Household survey analysis of the impact of comprehensive strategies to improve the expanded programme on immunisation at the county level in western China, 2006–2010
- 1National Immunization Program, Chinese Centre for Disease Control and Prevention, Beijing, People's Republic of China
- 2Peking University Health Science Centre, Beijing, People's Republic of China
- 3UNICEF China Country Office, Beijing, People's Republic of China
- 4UNICEF Headquarters, New York, New York, USA
- Correspondence to Dr Xiaofeng Liang; and Dr David Hipgrave;
- Received 24 September 2015
- Revised 21 December 2015
- Accepted 13 January 2016
- Published 10 March 2016
Objective To evaluate interventions to improve routine vaccination coverage and caregiver knowledge in China's remote west, where routine immunisation is relatively weak.
Design Prospective pre–post (2006–2010) evaluation in project counties; retrospective comparison based on 2004 administrative data at baseline and surveyed post-intervention (2010) data in selected non-project counties.
Setting Four project counties and one non-project county in each of four provinces.
Participants 3390 children in project counties at baseline, and 3299 in project and 830 in non-project counties post-intervention; and 3279 caregivers at baseline, and 3389 in project and 830 in non-project counties post-intervention.
Intervention Multicomponent inexpensive knowledge-strengthening and service-strengthening and innovative, multisectoral engagement.
Data collection Standard 30-cluster household surveys of vaccine coverage and caregiver interviews pre-intervention and post-intervention in each project county. Similar surveys in one non-project county selected by local authorities in each province post-intervention. Administrative data on vaccination coverage in non-project counties at baseline.
Primary outcome measures Changes in vaccine coverage between baseline and project completion (2010); comparative caregiver knowledge in all counties in 2010.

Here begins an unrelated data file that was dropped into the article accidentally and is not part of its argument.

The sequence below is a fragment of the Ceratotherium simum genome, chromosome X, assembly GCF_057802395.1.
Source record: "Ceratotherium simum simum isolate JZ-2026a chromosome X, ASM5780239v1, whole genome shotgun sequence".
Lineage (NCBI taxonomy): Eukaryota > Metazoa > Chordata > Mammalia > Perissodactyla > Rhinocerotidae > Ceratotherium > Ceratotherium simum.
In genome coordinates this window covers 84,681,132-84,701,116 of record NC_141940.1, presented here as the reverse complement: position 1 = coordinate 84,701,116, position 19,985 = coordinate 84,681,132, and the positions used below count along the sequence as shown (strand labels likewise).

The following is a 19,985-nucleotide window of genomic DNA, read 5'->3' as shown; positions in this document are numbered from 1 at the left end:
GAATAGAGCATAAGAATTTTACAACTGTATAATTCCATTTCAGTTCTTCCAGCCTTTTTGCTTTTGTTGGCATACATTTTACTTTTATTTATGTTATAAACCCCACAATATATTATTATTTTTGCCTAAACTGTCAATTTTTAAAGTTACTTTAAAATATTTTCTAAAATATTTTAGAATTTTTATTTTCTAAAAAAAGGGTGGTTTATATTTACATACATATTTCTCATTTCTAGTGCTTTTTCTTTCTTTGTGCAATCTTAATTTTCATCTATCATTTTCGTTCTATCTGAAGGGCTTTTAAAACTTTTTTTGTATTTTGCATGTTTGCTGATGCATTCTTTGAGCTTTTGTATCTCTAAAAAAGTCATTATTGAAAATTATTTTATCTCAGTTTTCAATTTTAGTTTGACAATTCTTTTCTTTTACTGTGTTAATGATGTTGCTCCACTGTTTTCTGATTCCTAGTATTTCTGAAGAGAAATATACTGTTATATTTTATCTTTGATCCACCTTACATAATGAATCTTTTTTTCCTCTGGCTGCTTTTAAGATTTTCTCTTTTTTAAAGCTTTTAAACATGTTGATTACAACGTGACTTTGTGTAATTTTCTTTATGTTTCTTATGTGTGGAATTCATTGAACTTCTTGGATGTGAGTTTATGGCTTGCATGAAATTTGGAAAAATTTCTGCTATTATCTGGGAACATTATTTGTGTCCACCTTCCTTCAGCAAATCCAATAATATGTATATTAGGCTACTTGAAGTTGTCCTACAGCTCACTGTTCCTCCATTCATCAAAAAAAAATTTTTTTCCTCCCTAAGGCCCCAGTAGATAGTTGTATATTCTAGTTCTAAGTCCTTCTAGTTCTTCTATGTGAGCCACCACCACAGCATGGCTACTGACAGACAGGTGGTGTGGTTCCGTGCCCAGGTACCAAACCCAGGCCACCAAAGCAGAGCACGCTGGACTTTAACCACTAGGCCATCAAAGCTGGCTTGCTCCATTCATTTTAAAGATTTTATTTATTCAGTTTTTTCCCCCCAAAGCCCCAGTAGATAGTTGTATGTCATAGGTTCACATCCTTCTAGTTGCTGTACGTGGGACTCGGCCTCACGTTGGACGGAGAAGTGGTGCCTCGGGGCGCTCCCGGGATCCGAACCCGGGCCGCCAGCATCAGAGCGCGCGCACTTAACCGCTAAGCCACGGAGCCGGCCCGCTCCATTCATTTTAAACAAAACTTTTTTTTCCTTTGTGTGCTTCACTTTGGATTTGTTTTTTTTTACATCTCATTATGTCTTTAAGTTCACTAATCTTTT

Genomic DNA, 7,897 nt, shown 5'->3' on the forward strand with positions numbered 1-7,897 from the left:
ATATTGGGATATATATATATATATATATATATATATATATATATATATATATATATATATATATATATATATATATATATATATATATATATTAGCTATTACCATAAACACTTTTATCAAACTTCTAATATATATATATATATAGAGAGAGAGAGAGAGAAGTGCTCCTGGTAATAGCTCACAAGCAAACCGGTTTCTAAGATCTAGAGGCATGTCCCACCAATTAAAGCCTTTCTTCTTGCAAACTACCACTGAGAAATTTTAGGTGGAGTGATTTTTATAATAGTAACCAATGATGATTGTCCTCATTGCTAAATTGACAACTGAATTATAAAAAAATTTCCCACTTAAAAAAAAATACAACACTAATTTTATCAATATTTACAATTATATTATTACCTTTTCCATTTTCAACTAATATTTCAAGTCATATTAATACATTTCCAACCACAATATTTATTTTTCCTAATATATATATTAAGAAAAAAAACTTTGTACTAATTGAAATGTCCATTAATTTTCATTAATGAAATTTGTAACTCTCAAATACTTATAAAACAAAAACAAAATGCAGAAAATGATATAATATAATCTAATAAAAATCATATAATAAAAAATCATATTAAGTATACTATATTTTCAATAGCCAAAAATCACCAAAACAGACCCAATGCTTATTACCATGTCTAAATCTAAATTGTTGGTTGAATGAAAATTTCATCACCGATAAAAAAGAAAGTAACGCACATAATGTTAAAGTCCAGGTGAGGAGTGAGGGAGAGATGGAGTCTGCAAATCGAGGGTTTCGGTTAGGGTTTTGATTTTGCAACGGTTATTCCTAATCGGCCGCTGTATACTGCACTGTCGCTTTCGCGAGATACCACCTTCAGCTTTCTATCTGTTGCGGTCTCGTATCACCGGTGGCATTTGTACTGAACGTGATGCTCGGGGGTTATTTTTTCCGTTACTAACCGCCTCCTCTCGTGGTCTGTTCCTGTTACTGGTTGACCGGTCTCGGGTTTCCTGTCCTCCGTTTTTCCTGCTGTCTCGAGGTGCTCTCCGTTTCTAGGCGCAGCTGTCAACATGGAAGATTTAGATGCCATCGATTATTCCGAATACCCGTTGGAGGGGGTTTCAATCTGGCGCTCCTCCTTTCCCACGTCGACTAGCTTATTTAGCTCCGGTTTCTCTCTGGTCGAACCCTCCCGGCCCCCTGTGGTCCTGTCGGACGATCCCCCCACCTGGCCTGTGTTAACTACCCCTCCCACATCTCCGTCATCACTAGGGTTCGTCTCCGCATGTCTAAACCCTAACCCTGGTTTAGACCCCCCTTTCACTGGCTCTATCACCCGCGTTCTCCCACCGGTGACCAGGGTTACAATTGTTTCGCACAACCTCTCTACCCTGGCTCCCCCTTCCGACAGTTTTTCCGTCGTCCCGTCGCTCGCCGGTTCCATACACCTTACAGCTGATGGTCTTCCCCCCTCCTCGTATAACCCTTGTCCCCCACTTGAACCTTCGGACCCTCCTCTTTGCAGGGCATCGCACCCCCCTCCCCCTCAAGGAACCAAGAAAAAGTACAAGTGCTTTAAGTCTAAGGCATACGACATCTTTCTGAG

Analysis Crude (χ2) analysis of changes and differences in vaccination coverage and related knowledge. Multiple logistic regression to assess associations with timely coverage.
Results Timely coverage of four routine vaccines increased by 21% (p<0.001) and hepatitis B (HepB) birth dose by 35% (p<0.001) over baseline in project counties. Comparison with non-project counties revealed secular improvement in most provinces, except new vaccine coverage was mostly higher in project counties. Ethnicity, province, birthplace, vaccination site, dual-parental out-migration and parental knowledge had significant associations with coverage. Knowledge increased for all variables but one in project counties (highest p<0.05) and was substantially higher than in non-project counties (p<0.01).
Conclusions Comprehensive but inexpensive strategies improved vaccination coverage and caretaker knowledge in western China. Establishing multisectoral leadership, involving the education sector and including immunisation in public-sector performance standards, are affordable and effective interventions.
This is an Open Access article distributed in accordance with the Creative Commons Attribution Non Commercial (CC BY-NC 4.0) license, which permits others to distribute, remix, adapt, build upon this work non-commercially, and license their derivative works on different terms, provided the original work is properly cited and the use is non-commercial. See: http://creativecommons.org/licenses/by-nc/4.0/